“For the season we’ve been back and forth. I think we’re right on the cusp of doing what we set out to do this year. Obviously, I really want to win. I am going to do everything in my power come Roseville to get that last goal checked off.”
The K&N Pro Series West season ends at All-American Speedway in Roseville on Oct. 15. Meridian Speedway is similar to All-American Speedway in that they are both short track ovals with not a lot of space to pass. Landauer said she expects her team to be just as strong in Roseville as it was at Meridian.
“My crew chief and I, we’ve been communicating a lot all year, trying to figure out what we really need to be the best, what he needs to be the best, what I need,” Landauer said. “We just went in strong, had a good practice. All season, we have been struggling a little bit with qualifying. At Meridian, I qualified eighth.
“We just started picking off drivers one-by-one. I got into a real comfortable position in third or fourth. It was really great to better our best finish. It’s always really cool to tie for history.”
One of the things Landauer says she has been working on this season is her aggressiveness on the race track. At the beginning of the year, she said she played it safe. But as the season wore on, she learned how to work her way through the field and put herself in position to win races.
“Something I have been working on all season is aggression,” Landauer said. “In the beginning of the season I think I was probably not aggressive enough. Finding out how to really muscle my way to the front, I felt like at Roseburg, that was a really good showing of being an aggressive driver. Our road course at Utah was really good, showed really strong racing to get fourth.”
Landauer has taken advantage of being a NASCAR Next driver. She has met with some people in NASCAR who have been helpful in furthering her career. She said she is grateful for making those connections.
“To not only get the public recognition that NASCAR sees my potential, that they want to help me, that in of itself is really cool and great confidence-building,” Landauer said. “It’s incredible the amount of exposure, the ability I’ve had to meet people in the industry, especially as a New Yorker, in particular, I’ve had a lot of things to learn. Being able to tap another resource, and be able to go to a large group of people at NASCAR, and just ask for help, bounce ideas off of them, get tools from them to help me with my career has been really very powerful.”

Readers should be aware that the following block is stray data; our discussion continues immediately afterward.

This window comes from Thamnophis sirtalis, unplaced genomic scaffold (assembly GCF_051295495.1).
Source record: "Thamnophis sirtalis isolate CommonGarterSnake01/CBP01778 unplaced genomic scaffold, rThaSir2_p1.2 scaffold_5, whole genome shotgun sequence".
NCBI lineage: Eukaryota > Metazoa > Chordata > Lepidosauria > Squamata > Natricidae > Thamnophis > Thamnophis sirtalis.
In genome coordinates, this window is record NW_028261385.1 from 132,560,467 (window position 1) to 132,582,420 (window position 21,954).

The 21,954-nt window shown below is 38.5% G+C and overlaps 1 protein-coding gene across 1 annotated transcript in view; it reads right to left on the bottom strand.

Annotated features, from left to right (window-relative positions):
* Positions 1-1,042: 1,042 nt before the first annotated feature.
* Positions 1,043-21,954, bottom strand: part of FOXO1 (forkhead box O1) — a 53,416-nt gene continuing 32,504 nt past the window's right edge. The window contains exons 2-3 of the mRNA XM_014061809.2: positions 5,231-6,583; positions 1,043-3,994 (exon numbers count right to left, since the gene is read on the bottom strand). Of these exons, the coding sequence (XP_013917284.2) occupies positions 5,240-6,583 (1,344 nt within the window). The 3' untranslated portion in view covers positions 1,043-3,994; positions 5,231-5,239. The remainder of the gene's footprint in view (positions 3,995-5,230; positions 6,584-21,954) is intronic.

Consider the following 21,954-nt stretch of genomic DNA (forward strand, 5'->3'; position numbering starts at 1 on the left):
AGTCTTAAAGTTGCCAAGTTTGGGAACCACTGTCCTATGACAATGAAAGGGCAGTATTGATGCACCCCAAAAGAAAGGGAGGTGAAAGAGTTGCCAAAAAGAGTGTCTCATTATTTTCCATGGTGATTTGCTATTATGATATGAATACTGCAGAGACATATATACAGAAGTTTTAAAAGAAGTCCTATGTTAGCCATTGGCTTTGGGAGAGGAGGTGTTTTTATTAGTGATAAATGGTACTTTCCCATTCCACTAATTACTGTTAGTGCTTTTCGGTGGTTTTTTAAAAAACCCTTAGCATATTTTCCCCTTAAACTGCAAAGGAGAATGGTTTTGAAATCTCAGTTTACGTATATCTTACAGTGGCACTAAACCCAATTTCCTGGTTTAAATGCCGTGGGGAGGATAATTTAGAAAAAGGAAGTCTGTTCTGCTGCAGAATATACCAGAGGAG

Julia Landauer is second in the NASCAR K&N Pro Series Rookie of the Year standings.
Having K&N as a sponsor in the Pro Series West has also been helpful. Landauer said being able to race at tracks on the same weekends as Sprint Cup and Xfinity Series races puts her team and other K&N Pro Series West teams and drivers in contact with NASCAR supporters.
“K&N has been with the series for a long time now,” Landauer said. “The fact that we got such a dependable, established program supporting our series is really cool. To be able to have such an admirable company really invest in the grassroots level of racing and us younger racers who really want to put on a good show for a good series, it really helps provide that. They really put on a good show for a development series. It helps us get a sense of what it’s like to go racing big time. The fact they have faith in us to make it worth their while, it says a lot. It seems like a really great relationship.”